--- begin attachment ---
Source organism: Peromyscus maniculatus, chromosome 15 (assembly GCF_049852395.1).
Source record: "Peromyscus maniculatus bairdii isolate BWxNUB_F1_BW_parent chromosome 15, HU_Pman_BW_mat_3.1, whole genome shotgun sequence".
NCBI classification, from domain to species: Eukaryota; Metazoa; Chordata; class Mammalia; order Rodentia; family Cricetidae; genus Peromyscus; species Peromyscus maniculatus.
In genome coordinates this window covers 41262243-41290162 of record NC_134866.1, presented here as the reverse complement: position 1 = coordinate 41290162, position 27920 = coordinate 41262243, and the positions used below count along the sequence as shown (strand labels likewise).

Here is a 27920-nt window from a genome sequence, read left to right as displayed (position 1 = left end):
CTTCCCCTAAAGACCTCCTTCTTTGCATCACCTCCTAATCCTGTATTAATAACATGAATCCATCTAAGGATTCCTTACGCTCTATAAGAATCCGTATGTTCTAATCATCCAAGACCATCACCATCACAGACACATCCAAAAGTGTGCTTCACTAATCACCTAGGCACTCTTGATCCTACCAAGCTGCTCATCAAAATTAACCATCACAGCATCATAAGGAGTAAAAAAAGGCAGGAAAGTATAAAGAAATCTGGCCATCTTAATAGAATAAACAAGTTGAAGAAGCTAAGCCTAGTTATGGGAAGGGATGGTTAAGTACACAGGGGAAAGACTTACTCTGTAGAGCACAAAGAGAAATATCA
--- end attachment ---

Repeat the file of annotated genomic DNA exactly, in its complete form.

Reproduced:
Source organism: Peromyscus maniculatus, chromosome 15 (assembly GCF_049852395.1).
Source record: "Peromyscus maniculatus bairdii isolate BWxNUB_F1_BW_parent chromosome 15, HU_Pman_BW_mat_3.1, whole genome shotgun sequence".
NCBI classification, from domain to species: Eukaryota; Metazoa; Chordata; class Mammalia; order Rodentia; family Cricetidae; genus Peromyscus; species Peromyscus maniculatus.
In genome coordinates this window covers 41262243-41290162 of record NC_134866.1, presented here as the reverse complement: position 1 = coordinate 41290162, position 27920 = coordinate 41262243, and the positions used below count along the sequence as shown (strand labels likewise).

Here is a 27920-nt window from a genome sequence, read left to right as displayed (position 1 = left end):
CTTCCCCTAAAGACCTCCTTCTTTGCATCACCTCCTAATCCTGTATTAATAACATGAATCCATCTAAGGATTCCTTACGCTCTATAAGAATCCGTATGTTCTAATCATCCAAGACCATCACCATCACAGACACATCCAAAAGTGTGCTTCACTAATCACCTAGGCACTCTTGATCCTACCAAGCTGCTCATCAAAATTAACCATCACAGCATCATAAGGAGTAAAAAAAGGCAGGAAAGTATAAAGAAATCTGGCCATCTTAATAGAATAAACAAGTTGAAGAAGCTAAGCCTAGTTATGGGAAGGGATGGTTAAGTACACAGGGGAAAGACTTACTCTGTAGAGCACAAAGAGAAATATCA